We also found reduced expression of E-box-regulated circadian genes during energy deficit in AGRP neurons. AGRP neurons contribute to increased locomotor activity during scheduled feeding (Tan et al., 2014), which is associated with the food-entrained circadian rhythm. Moreover, E-box genes are expressed primarily during the light period (Rey et al., 2011), when mice normally eat little, and suppression of these genes is similar to the expression level of these genes at night, a time when mice consume the most food. The cause and downstream consequences of this ‘night-like’ pattern of circadian gene expression are an important area for further investigation into the circadian control of AGRP neurons, but transcriptional repression involving Sfpq (Psf) (Duong et al., 2011) is a candidate molecule for this pathway.
GPCR gene expression was also substantially altered by food-deprivation in both AGRP and POMC neurons. For AGRP neurons, this was largely associated with Gq- and Gs-coupled GPCR upregulation as well as reduced Gi-coupled GPCRs. This is in line with activation of AGRP neurons by Gq-protein-coupled signaling pathways through the Gq-coupled DREADD hM3Dq (Krashes et al., 2011). In addition, overexpression of the constitutively active Gs-protein-coupled Gpr6 in AGRP neurons led to a significant increase in body weight. A similar role may extend to other constitutively active Gs-protein-coupled receptors that are upregulated by energy deficit, such as Gpr3 and Gpr64, and this effect is likely enhanced by the concomitant fall in Gi-protein coupled receptor expression. Interestingly, we noted that Hrh1 and Hrh3 are sharply reduced in AGRP neurons during energy deficit, indicating reduced responsiveness to histamine. Because GPCRs are of considerable interest as targets for drug development, this resource of AGRP and POMC neuron-expressed GPCRs provides multiple possibilities for modulating the function of these key energy homeostasis-regulating neuron populations.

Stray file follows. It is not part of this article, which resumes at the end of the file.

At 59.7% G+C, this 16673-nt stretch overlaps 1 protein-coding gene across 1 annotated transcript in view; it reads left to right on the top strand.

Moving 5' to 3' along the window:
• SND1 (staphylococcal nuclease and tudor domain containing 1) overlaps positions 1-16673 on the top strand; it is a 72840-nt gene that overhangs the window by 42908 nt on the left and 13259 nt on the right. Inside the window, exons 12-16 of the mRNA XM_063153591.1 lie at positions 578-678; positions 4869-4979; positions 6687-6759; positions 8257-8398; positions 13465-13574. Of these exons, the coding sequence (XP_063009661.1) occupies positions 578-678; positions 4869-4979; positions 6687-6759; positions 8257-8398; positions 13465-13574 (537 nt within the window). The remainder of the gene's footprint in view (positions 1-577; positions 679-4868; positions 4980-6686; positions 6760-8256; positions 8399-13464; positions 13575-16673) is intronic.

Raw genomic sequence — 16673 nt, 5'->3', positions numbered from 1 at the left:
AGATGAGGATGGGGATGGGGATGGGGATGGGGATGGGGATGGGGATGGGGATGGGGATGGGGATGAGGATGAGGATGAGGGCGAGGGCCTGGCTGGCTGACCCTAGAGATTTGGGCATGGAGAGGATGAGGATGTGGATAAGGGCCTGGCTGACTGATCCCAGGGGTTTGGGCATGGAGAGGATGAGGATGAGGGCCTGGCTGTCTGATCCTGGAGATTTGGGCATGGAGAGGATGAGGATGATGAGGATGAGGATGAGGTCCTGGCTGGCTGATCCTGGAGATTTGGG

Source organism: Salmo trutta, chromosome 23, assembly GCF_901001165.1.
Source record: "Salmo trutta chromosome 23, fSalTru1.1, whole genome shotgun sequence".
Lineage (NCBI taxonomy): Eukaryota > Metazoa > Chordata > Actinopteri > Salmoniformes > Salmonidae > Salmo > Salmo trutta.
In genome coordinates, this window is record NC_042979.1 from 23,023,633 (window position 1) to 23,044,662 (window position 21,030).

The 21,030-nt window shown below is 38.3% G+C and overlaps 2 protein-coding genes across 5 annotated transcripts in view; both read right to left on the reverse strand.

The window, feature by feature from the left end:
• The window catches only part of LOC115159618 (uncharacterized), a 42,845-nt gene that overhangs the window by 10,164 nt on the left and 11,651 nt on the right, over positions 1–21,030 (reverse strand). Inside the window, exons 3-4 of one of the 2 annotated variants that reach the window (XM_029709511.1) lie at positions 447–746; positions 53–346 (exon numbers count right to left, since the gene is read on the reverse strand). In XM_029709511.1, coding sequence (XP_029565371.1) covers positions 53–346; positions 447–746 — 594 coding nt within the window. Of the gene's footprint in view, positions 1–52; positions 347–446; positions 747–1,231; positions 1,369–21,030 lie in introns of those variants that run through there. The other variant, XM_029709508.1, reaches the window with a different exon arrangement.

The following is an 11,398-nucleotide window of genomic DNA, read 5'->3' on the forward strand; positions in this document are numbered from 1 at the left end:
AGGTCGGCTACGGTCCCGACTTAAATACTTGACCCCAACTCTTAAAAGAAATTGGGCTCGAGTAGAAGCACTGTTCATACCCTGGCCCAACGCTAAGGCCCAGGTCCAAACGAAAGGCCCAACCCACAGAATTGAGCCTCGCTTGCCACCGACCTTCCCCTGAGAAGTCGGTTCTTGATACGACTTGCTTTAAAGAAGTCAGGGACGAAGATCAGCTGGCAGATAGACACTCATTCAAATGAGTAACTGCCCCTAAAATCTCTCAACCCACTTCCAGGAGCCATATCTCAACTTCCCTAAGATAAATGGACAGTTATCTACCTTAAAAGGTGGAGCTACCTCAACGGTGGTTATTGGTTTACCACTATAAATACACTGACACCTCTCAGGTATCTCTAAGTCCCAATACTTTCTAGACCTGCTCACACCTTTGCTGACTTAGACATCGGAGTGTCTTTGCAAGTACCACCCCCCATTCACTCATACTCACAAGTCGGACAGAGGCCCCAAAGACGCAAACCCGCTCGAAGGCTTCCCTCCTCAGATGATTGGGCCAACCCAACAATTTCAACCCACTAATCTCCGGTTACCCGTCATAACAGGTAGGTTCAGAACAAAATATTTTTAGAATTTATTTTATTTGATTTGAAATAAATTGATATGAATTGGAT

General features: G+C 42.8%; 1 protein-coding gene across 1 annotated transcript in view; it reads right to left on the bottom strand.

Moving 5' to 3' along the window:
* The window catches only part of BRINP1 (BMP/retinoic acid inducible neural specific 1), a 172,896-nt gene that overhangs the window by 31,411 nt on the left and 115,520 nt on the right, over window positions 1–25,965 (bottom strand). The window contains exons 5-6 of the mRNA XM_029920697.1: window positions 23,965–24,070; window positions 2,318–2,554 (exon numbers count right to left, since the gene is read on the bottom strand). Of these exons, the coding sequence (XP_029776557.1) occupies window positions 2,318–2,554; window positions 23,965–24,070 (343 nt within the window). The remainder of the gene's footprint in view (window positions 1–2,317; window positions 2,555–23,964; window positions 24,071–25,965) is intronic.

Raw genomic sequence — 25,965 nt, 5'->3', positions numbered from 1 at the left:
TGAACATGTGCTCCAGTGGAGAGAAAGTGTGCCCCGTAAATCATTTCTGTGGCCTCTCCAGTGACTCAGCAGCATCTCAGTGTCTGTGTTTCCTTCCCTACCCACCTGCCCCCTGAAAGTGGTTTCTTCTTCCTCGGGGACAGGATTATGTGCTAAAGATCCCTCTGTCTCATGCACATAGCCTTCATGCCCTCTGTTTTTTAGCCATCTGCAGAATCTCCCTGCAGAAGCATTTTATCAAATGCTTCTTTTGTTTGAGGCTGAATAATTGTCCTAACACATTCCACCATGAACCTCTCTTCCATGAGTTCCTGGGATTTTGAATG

Neuropeptide genes were strongly differentially expressed in AGRP neurons. Ccl17 has not been functionally investigated in the brain, but it was highly increased by food-deprivation as confirmed by RNA-Seq and smFISH, and overexpression in AGRP neurons increased body weight, consistent with a role in energy homeostasis. Notably, several neuropeptide genes that were strongly downregulated reduced appetite when injected in the lateral cerebral ventricle. For example, the neuropeptide CBLN4 strongly reduced food intake, and Cbln4 has been implicated in regulating inhibitory synapse function and is thought to play a neuroprotective role (Chacon et al., 2015). In addition, PTN is an inhibitor of receptor tyrosine phosphatase β/ζ, and its reduction might reduce cytokine signaling through tyrosine kinase receptors, which include leptin and insulin receptors.
Another important application of cell type-specific RNA-Seq data is to investigate the electrical properties of neurons. A list of expressed ion channels and how they are altered with food-deprivation provides a molecular framework for electrical activity in these neurons. Ex vivo and in vivo recordings of AGRP neuron activity have shown elevated activity and indicated the importance of burst firing in AGRP neurons during energy deficit (Betley et al., 2015). Here, we show that an important contributor to AGRP neuron excitability and burst firing in FD mice is reduced expression of the SK3 channel transcript Kcnn3. In fed mice, this calcium-activated potassium channel reduces electrical activity during elevated firing, and we find that SK-channel blockade in AGRP neurons promotes burst firing in brain slices.